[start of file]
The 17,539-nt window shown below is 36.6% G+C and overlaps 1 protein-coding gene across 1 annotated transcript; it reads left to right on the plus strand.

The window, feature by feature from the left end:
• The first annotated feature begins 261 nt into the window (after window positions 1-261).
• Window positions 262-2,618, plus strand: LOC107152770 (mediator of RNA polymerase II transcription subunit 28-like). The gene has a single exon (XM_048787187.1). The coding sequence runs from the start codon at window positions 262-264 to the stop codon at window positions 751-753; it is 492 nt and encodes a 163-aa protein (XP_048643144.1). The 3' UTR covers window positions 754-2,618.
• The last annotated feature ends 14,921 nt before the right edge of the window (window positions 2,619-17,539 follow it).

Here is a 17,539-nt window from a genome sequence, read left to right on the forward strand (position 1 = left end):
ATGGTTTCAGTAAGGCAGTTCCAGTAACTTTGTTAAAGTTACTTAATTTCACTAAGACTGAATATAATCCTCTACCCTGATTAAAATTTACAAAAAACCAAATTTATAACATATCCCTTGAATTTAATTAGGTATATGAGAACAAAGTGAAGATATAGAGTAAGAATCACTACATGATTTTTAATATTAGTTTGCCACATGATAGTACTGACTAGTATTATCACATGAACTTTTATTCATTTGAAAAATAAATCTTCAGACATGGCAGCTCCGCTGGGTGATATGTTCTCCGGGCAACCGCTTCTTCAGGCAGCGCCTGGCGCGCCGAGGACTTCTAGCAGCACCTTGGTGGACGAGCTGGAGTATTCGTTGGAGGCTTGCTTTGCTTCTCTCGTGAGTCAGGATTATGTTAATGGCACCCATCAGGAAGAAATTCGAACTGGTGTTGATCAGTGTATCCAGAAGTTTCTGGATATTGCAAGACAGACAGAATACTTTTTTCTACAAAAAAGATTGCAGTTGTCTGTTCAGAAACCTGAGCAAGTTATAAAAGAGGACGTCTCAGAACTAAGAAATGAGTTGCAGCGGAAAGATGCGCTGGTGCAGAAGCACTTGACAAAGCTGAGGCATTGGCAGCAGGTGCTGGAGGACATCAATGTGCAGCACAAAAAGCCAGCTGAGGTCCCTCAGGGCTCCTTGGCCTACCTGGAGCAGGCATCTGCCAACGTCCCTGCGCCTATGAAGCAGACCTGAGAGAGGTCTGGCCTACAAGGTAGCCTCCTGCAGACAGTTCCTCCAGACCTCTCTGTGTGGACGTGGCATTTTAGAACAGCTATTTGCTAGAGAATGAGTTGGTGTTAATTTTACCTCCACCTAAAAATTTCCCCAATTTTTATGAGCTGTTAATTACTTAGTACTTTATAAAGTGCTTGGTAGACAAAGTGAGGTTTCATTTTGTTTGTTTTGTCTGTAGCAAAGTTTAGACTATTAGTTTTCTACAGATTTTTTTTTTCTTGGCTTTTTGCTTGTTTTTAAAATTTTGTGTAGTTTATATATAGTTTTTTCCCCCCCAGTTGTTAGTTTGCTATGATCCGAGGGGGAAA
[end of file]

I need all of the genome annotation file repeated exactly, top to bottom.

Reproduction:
The 17,539-nt window shown below is 36.6% G+C and overlaps 1 protein-coding gene across 1 annotated transcript; it reads left to right on the plus strand.

The window, feature by feature from the left end:
• The first annotated feature begins 261 nt into the window (after window positions 1-261).
• Window positions 262-2,618, plus strand: LOC107152770 (mediator of RNA polymerase II transcription subunit 28-like). The gene has a single exon (XM_048787187.1). The coding sequence runs from the start codon at window positions 262-264 to the stop codon at window positions 751-753; it is 492 nt and encodes a 163-aa protein (XP_048643144.1). The 3' UTR covers window positions 754-2,618.
• The last annotated feature ends 14,921 nt before the right edge of the window (window positions 2,619-17,539 follow it).

Here is a 17,539-nt window from a genome sequence, read left to right on the forward strand (position 1 = left end):
ATGGTTTCAGTAAGGCAGTTCCAGTAACTTTGTTAAAGTTACTTAATTTCACTAAGACTGAATATAATCCTCTACCCTGATTAAAATTTACAAAAAACCAAATTTATAACATATCCCTTGAATTTAATTAGGTATATGAGAACAAAGTGAAGATATAGAGTAAGAATCACTACATGATTTTTAATATTAGTTTGCCACATGATAGTACTGACTAGTATTATCACATGAACTTTTATTCATTTGAAAAATAAATCTTCAGACATGGCAGCTCCGCTGGGTGATATGTTCTCCGGGCAACCGCTTCTTCAGGCAGCGCCTGGCGCGCCGAGGACTTCTAGCAGCACCTTGGTGGACGAGCTGGAGTATTCGTTGGAGGCTTGCTTTGCTTCTCTCGTGAGTCAGGATTATGTTAATGGCACCCATCAGGAAGAAATTCGAACTGGTGTTGATCAGTGTATCCAGAAGTTTCTGGATATTGCAAGACAGACAGAATACTTTTTTCTACAAAAAAGATTGCAGTTGTCTGTTCAGAAACCTGAGCAAGTTATAAAAGAGGACGTCTCAGAACTAAGAAATGAGTTGCAGCGGAAAGATGCGCTGGTGCAGAAGCACTTGACAAAGCTGAGGCATTGGCAGCAGGTGCTGGAGGACATCAATGTGCAGCACAAAAAGCCAGCTGAGGTCCCTCAGGGCTCCTTGGCCTACCTGGAGCAGGCATCTGCCAACGTCCCTGCGCCTATGAAGCAGACCTGAGAGAGGTCTGGCCTACAAGGTAGCCTCCTGCAGACAGTTCCTCCAGACCTCTCTGTGTGGACGTGGCATTTTAGAACAGCTATTTGCTAGAGAATGAGTTGGTGTTAATTTTACCTCCACCTAAAAATTTCCCCAATTTTTATGAGCTGTTAATTACTTAGTACTTTATAAAGTGCTTGGTAGACAAAGTGAGGTTTCATTTTGTTTGTTTTGTCTGTAGCAAAGTTTAGACTATTAGTTTTCTACAGATTTTTTTTTTCTTGGCTTTTTGCTTGTTTTTAAAATTTTGTGTAGTTTATATATAGTTTTTTCCCCCCCAGTTGTTAGTTTGCTATGATCCGAGGGGGAAA